Language Selection

English French German Italian Portuguese Spanish

Gaming

Xbox buzz runs the gamut

Filed under
Gaming

You say potato, I say "poTAHto." You say the Xbox 360 is smokin', I say, it's okay, but nothing special.

Revolution confirmed for 2006; will play DVDs

Filed under
Gaming

Nintendo's next-gen console will also be around an inch tall; will support GameCube and DVD discs. The combination of its compact size, wireless Internet, backward compatibility, quick start-up time, and quiet, low-power operation add up to the start of a great game system."

Game physics starts to get real

Filed under
Gaming

Part of the appeal of computer games is that they can take you places and show you things you would never find on Earth. Better physics means you can let the computer work out what happens when rockets are fired at zombies, bunnies or rebounding surfaces. It will be different every time.

Gaming as stroke therapy

Filed under
Gaming

A study published in Thursday's issue of the journal Stroke found a possible link between stroke patients playing virtual reality games and improving their ability to walk.

Star Wars Video Games Through the Ages

Filed under
Gaming

There are probably enough "Star Wars" video games to fill a space cruiser. And let's face it: Many of them probably should have been destroyed along with those pesky Death Stars. But like the enduring saga of good versus evil upon which they're based, a few used the mythic story and fantastical locales very successfully.

Midway announces Unreal Tournament 2007

Filed under
Gaming

Next installment in Epic Games' popular sci-fi shooter series will ship for the PC in 2006 and will be on display at E3 next week. Unreal Tournament 2007 will have a whole lot to offer: all-new gameplay on a massive scale, an entirely new line of vehicles, expanded community support, and graphics and physics that are truly a generation ahead.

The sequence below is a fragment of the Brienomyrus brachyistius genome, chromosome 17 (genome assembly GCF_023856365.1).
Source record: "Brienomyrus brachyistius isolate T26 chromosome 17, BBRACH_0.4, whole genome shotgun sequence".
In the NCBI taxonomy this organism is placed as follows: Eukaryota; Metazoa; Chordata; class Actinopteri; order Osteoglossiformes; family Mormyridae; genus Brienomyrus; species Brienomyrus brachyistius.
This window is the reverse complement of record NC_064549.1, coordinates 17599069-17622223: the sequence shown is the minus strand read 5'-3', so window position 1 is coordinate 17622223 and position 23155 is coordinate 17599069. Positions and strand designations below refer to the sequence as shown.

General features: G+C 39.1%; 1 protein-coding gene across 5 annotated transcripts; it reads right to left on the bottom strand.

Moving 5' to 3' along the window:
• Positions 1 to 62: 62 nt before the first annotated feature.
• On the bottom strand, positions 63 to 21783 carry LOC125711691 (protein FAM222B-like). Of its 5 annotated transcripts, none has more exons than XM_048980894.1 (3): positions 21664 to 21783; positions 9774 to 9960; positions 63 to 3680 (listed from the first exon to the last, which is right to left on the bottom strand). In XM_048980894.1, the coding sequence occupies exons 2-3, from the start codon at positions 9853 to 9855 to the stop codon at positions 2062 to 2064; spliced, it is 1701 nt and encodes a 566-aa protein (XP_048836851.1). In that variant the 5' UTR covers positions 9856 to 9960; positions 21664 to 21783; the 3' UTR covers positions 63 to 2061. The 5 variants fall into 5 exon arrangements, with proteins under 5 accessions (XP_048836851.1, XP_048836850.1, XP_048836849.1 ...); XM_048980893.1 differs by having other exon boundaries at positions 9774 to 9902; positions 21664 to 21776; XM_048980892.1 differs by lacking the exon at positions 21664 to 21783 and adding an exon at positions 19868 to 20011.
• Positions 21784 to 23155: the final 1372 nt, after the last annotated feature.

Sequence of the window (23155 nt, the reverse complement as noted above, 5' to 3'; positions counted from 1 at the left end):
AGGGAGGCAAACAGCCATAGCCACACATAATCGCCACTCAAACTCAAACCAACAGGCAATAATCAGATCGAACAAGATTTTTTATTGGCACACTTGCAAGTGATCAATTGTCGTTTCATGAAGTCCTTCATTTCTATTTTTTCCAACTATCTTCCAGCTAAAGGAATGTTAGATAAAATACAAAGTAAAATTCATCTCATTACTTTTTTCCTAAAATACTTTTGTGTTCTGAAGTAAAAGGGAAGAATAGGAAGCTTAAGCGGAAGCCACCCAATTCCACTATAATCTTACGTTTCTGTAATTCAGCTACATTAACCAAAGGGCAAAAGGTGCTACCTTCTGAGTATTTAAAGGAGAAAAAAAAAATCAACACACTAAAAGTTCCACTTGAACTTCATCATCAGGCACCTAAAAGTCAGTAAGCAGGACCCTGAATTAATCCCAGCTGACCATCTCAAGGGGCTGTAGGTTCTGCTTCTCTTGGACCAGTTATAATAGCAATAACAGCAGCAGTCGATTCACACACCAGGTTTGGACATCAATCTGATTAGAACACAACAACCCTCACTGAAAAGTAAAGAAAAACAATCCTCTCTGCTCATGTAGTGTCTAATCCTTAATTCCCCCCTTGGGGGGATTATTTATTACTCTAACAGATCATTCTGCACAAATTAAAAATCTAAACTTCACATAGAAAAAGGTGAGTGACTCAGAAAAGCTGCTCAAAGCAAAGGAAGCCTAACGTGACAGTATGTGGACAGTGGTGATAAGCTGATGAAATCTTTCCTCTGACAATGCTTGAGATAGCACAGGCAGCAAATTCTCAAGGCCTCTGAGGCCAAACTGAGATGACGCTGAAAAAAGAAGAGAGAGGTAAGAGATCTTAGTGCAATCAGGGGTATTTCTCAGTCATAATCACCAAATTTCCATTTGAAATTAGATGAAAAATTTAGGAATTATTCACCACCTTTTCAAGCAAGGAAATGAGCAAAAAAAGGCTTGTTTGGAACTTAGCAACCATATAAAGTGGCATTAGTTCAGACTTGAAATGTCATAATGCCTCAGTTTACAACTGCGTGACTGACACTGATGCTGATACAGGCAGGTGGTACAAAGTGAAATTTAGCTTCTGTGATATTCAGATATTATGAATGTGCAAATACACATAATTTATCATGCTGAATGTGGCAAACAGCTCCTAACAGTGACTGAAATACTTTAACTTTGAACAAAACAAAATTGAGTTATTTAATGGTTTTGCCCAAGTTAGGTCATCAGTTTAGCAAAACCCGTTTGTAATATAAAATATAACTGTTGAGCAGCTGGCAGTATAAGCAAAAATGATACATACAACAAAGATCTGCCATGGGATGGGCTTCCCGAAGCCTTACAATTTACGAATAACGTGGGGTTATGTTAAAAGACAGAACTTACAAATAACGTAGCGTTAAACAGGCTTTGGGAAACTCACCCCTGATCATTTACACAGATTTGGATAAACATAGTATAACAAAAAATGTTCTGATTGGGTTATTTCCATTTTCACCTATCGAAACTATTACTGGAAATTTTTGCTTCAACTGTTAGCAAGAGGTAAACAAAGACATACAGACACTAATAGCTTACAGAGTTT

64-bit AMD Far Cry available

Filed under
Gaming

CRYTEK AND AMD said that the 64-bit version of Far Cry, optimised for its CPUs, is now available.

Clive Barker and John Woo get Demonik

Filed under
Gaming

Acclaimed filmmakers announce they are simultaneously producing a next-gen console game and film. Now, Woo's game company, Tiger Hill Entertainment, is further blurring the line between film and games. Today, Majesco announced it will publish Demonik, a new horror-action game co-published by Tiger Hill and written by writer/director/author Clive Barker.

Live Xbox 360 shot!

Filed under
Gaming

Can’t tell you how we got our hands on this image, but what you’re looking at is a real live shot of the Xbox 360 that someone sneakily snapped with their cameraphone at Microsoft’s Xbox360 Revealed launch party in Los Angeles last night.

The Art and Design of Quake 4

Filed under
Gaming

AFTER BEING ANNOUNCED nearly four years ago at QuakeCon 2001, how much do we really know about Quake 4?

We catch up with members of Raven and id Software to talk about the visual stylings of the latest Quake installment.

Syndicate content

More in Tux Machines

First Release Candidate of Linux 5.3

  • Linux 5.3-rc1
    It's been two weeks, and the merge window is over, and Linux 5.3-rc1
    is tagged and pushed out.
    
    This is a pretty big release, judging by the commit count. Not the
    biggest ever (that honor still goes to 4.9-rc1, which was
    exceptionally big), and we've had a couple of comparable ones (4.12,
    4.15 and 4.19 were also big merge windows), but it's definitely up
    there.
    
    The merge window also started out pretty painfully, with me hitting a
    couple of bugs in the first couple of days. That's never a good sign,
    since I don't tend to do anything particularly odd, and if I hit bugs
    it means code wasn't tested well enough. In one case it was due to me
    using a simplified configuration that hadn't been tested, and caused
    an odd issue to show up - it happens. But in the other case, it really
    was code that was too recent and too rough and hadn't baked enough.
    The first got fixed, the second just got reverted.
    
    Anyway, despite the rocky start, and the big size, things mostly
    smoothed out towards the end of the merge window. And there's a lot to
    like in 5.3. Too much to do the shortlog with individual commits, of
    course, so appended is the usual "mergelog" of people I merged from
    and a one-liner very high-level "what got merged". For more detail,
    you should go check the git tree.
    
    As always: the people credited below are just the people I pull from,
    there's about 1600 individual developers (for 12500+ non-merge
    commits) in this merge window.
    
    Go test,
    
                Linus
    
  • Linux 5.3-rc1 Debuts As "A Pretty Big Release"